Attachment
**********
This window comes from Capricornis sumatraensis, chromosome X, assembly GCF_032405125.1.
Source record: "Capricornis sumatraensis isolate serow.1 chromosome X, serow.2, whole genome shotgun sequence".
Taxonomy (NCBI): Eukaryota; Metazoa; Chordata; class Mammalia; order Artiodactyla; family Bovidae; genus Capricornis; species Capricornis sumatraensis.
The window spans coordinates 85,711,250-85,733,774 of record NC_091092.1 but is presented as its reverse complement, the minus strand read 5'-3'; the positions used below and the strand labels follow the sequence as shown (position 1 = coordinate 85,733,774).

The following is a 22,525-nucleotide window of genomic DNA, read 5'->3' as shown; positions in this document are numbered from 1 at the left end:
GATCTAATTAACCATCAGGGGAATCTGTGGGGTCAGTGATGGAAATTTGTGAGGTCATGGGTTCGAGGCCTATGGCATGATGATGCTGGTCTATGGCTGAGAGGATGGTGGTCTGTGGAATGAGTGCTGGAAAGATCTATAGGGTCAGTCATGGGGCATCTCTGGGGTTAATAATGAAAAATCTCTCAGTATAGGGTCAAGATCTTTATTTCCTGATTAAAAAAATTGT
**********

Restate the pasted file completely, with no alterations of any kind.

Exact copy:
This window comes from Capricornis sumatraensis, chromosome X, assembly GCF_032405125.1.
Source record: "Capricornis sumatraensis isolate serow.1 chromosome X, serow.2, whole genome shotgun sequence".
Taxonomy (NCBI): Eukaryota; Metazoa; Chordata; class Mammalia; order Artiodactyla; family Bovidae; genus Capricornis; species Capricornis sumatraensis.
The window spans coordinates 85,711,250-85,733,774 of record NC_091092.1 but is presented as its reverse complement, the minus strand read 5'-3'; the positions used below and the strand labels follow the sequence as shown (position 1 = coordinate 85,733,774).

The following is a 22,525-nucleotide window of genomic DNA, read 5'->3' as shown; positions in this document are numbered from 1 at the left end:
GATCTAATTAACCATCAGGGGAATCTGTGGGGTCAGTGATGGAAATTTGTGAGGTCATGGGTTCGAGGCCTATGGCATGATGATGCTGGTCTATGGCTGAGAGGATGGTGGTCTGTGGAATGAGTGCTGGAAAGATCTATAGGGTCAGTCATGGGGCATCTCTGGGGTTAATAATGAAAAATCTCTCAGTATAGGGTCAAGATCTTTATTTCCTGATTAAAAAAATTGT